Tibetans tend to be conservative in their dress, and though some have taken to wearing Western clothes, traditional styles still abound. Women wear dark-colored wrap dresses over a blouse, and a colorfully striped, woven wool apron, called pangden signals that she is married. Men and women both wear long sleeves even in the hot summer months. “Except for the lamas and for certain laymen who shave their heads, the Tibetans wear their hair either long or in a braid wound around their heads and embellished with a complicated pattern of lesser braids which make the whole thing look like some sort of crown”.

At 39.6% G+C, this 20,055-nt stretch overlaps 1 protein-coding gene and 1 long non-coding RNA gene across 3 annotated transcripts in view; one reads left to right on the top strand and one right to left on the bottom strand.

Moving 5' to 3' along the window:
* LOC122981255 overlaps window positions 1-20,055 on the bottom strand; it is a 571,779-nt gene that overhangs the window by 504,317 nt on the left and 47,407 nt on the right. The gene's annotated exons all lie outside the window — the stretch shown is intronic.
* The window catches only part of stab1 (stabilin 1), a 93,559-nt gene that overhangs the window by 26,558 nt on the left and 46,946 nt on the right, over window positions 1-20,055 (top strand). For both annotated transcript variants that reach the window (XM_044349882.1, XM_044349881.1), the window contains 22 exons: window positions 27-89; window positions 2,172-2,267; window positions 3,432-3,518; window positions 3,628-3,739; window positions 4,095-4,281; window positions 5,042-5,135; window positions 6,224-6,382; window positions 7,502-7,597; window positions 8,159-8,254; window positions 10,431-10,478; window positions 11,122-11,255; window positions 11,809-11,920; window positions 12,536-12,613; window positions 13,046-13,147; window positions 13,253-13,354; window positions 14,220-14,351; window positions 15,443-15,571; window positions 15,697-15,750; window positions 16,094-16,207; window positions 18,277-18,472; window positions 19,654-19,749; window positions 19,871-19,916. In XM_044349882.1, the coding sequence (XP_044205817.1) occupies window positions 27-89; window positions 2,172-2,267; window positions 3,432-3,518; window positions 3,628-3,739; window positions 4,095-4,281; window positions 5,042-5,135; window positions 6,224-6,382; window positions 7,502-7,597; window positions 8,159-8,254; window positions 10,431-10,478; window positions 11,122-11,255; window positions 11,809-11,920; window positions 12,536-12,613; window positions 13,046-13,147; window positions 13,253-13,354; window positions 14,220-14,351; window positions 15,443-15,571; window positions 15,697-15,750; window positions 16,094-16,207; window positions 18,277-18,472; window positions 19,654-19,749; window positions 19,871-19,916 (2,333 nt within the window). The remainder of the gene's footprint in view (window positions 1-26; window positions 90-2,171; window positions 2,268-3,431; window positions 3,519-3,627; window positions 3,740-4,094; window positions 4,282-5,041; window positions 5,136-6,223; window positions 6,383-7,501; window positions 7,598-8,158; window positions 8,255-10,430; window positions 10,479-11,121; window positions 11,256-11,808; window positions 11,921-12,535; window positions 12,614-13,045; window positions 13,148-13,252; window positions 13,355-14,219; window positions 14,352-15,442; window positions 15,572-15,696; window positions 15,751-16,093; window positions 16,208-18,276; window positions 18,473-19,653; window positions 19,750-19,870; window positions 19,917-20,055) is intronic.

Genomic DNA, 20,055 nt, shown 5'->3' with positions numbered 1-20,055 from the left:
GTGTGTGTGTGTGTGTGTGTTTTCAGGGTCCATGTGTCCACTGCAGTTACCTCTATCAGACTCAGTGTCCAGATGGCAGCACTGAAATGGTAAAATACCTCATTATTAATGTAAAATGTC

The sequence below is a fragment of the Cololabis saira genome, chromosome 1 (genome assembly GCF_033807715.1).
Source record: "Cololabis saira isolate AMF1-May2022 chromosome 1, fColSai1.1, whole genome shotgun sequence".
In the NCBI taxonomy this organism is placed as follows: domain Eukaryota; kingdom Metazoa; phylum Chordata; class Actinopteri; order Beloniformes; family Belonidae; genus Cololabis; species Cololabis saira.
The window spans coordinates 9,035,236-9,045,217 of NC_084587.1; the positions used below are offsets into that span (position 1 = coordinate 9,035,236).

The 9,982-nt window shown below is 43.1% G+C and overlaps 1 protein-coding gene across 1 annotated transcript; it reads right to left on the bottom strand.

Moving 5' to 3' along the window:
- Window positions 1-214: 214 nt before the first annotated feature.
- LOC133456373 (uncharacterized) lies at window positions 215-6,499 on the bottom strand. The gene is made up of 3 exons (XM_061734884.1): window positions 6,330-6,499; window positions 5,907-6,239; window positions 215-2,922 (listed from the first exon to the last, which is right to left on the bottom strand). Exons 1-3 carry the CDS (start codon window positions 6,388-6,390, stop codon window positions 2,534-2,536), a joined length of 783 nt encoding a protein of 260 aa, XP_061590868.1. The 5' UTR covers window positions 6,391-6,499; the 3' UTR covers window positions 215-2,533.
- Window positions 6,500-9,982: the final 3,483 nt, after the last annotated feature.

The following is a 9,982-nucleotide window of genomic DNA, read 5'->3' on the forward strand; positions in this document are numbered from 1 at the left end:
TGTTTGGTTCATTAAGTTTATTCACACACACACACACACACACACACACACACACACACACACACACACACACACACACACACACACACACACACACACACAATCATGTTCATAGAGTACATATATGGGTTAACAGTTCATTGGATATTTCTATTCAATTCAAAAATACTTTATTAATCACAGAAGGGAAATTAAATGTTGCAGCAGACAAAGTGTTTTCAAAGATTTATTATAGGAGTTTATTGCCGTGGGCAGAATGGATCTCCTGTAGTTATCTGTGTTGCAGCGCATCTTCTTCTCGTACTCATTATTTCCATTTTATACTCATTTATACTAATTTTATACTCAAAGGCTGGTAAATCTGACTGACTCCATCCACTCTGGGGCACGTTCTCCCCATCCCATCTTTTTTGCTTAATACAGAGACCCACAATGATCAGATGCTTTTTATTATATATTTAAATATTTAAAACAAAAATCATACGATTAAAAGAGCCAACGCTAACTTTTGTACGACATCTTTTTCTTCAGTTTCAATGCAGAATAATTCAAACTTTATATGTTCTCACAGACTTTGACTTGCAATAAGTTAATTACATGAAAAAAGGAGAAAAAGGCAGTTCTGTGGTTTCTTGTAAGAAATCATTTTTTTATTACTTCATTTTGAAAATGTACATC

I am not trying to generalize, but I have found the Tibetans people more humble and kind in comparison to the Chinese. They look at visitors with a sincere and easy way. When traveling with cameras and special lenses, you tend to attract attention, generally speaking, but in Tibet, this attention was a way for them to give you, the foreigner, the green light in order to capture them in their world. This woman and as many others that crossed my path, were encouraging me to take that shot with their gentle smiling faces.